Snow Raptors

A few from a couple snow days this past January. Some of the first outings with the Canon R5. On one day, light levels were quite low and birds were at a great distance. Tried shooting with and without teleconverter to get more light. Difficult circumstances.

Short-eared Owl cruising over snow-covered grassland.
Settings: 700mm focal length, 1/2000 sec., f/5.6, ISO-3200.
Short-eared Owl shortly after leaving perch.
Settings: 700mm focal length, 1/2000 sec., f/5.6, ISO-2500.
Short-eared Owl with prey.
Settings: 500mm focal length, 1/800 sec., f/4, ISO-2000.
Male Northern Harrier
Settings: 700mm focal length, 1/2000 sec., f/5.6, ISO-2000.
Female Northern Harrier with prey.
Settings: 500mm focal length, 1/2000 sec., f/4, ISO-3200.
Northern Harrier and Short-eared Owl
Settings: 500mm focal length, 1/2000 sec., f/4, ISO-3200.
Squabbling Short-eared Owl and Northern Harrier
Settings: 500mm focal length, 1/2000 sec., f/4, ISO-3200.
Whenever a Short-eared Owl tried and missed its intended prey, it would immediately shake the snow and other materials from its talons.
Settings: 700mm focal length, 1/2500 sec., f/5.6, ISO-1000.
Short-eared Owl skimming snowy landscape.
Settings: 700mm focal length, 1/2500 sec., f/5.6, ISO-1000.
A great catch!
Settings: 700mm focal length, 1/2000 sec., f/5.6, ISO-1600.

Ozark Bill

Eastern Bluebird Nest – 2021

In the spring of 2021, I finally put up a couple of nest boxes in the yard of the new house. Both boxes were built and gifted by my father, Bart Duncan. Much appreciation! One box was designed specifically for bluebirds and a pair quickly staked their claim. They had an initial successful clutch, fledging three chicks, but on the next attempt, tragedy struck. During my monitoring visit, where there had been four half-developed chicks the day before I found not a single one. I believe the neighborhood racoons made a meal of them sometime during the night, leaving no evidence. It was early enough in the year that I wasn’t surprised that the pair tried again, but what surprised me was that they did not build a nest in the bluebird box, but used a box that was designed for Carolina Wrens that was bolted to the side of our screen porch. It made for some great photo opportunities that I am sharing here. I learned from my mistakes and have installed a baffle around the pole to the bluebird box along with a wire cage over the nest entrance. If a brood predator wants to get at them now they will really have to try hard. I am happy to say that to date, in the 2022 season, the pair successfully fledged two clutches – one of six and one of five chicks. Eleven new bluebirds this year, flooding the subdivision with bluebirds!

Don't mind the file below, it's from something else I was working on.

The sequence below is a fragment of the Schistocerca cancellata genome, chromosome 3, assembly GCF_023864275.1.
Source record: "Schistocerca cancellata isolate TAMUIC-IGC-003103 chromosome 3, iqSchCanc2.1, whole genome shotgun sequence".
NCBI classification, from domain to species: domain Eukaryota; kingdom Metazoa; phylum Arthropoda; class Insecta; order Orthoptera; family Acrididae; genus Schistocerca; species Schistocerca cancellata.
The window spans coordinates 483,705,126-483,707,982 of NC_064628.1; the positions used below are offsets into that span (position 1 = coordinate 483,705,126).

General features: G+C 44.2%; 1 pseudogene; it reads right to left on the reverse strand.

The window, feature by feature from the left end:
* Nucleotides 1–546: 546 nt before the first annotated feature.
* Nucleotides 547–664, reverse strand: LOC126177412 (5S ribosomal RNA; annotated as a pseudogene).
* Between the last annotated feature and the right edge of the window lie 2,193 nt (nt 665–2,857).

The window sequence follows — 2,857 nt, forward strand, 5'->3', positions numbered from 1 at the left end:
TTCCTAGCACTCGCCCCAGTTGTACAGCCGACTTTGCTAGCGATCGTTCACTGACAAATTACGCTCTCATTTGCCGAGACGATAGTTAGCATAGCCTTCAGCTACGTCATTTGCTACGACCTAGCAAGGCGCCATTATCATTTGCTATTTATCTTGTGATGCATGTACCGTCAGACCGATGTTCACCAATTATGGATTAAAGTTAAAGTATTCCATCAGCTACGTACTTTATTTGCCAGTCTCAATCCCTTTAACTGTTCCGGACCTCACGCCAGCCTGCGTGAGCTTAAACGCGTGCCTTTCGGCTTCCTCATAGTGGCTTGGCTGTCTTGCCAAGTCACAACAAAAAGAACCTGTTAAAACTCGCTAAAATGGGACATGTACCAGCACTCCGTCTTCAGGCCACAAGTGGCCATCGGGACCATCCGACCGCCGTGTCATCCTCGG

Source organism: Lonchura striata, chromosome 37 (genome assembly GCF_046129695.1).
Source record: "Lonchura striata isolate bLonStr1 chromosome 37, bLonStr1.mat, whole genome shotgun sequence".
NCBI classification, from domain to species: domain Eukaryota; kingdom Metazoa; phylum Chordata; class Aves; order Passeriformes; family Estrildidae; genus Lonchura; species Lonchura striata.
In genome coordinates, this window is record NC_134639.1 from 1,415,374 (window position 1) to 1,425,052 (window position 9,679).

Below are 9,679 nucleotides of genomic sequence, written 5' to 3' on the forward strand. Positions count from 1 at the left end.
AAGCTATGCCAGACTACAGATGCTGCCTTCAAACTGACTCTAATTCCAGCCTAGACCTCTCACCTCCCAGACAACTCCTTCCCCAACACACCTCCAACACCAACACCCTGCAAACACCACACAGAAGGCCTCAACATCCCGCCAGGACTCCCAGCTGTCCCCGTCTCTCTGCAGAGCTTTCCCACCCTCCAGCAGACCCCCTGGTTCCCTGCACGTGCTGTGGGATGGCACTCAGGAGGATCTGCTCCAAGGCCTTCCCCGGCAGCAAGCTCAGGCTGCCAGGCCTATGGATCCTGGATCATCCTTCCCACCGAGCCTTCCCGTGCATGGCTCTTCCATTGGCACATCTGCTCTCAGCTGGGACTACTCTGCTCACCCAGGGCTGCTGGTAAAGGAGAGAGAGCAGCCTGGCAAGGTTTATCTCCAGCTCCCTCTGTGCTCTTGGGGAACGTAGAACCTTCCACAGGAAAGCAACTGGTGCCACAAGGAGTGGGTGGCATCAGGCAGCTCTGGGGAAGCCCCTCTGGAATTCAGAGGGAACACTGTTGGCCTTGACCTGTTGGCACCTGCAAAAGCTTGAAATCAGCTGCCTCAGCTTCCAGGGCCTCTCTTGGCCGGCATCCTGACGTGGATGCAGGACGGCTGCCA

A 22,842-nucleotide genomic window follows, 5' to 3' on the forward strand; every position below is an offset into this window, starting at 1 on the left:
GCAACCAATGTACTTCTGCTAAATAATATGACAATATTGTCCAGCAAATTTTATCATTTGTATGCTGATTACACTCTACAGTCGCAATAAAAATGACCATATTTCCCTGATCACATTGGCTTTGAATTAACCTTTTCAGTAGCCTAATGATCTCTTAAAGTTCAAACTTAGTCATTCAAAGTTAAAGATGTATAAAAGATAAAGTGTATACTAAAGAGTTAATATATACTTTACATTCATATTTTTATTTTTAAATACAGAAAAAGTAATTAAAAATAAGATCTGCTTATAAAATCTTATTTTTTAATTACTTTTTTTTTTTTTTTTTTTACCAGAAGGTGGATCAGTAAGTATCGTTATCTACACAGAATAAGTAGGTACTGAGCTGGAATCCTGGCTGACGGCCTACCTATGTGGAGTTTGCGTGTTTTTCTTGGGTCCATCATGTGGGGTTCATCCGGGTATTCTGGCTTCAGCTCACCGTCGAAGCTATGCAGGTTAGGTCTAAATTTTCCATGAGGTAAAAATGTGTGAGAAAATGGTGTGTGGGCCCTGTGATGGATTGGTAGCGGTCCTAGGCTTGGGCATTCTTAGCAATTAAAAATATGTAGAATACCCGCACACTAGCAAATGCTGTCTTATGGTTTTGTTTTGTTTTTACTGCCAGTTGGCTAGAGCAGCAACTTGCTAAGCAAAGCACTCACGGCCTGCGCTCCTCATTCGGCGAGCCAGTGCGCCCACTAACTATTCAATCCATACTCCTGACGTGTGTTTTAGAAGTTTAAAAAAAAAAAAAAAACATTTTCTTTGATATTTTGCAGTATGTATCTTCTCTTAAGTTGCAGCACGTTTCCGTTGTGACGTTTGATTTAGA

Here dad brings a green and juicy caterpillar for one of the four chicks in the box. I realized that this could be a great way of doing an entomological survey of the neighborhood!
Settings: 1,120 mm focal length equivalent, f/8, 1/400 sec., ISO-800.
Here dad brings what looks to be a Hemipteran bug of some kind. I supplement the adults with dried mealworms in a special feeder but the chicks need fresh grub. I am happy to live in a neighborhood that can support the nesting of these birds.
Settings: 1,120 mm focal length equivalent, f/7.1, 1/320 sec., ISO-1250.
Mom brings in a tiger moth. In my short time making observations, I found this to be the most common prey brought to the nest.
Settings: 1,120 mm focal length equivalent, f/7.1, 1/320 sec., ISO-1250.
Dad brings a tiger moth.
Settings: 1,120 mm focal length equivalent, f/7.1, 1/320 sec., ISO-1250.
Mom, looking a little well-worn. It was late into a rather busy nesting season for her.
Settings: 1,120 mm focal length equivalent, f/5.6, 1/250 sec., ISO-640.
All four chicks waiting for the next visit by a food carrying parent.
Settings: 1,120 mm focal length equivalent, f/8, 1/400 sec., ISO-700.

Ozark Bill

Look at the Sweet Phyllaries on that One!

A look at the disk and ray florets of Symphyotrichum patens (late fall aster)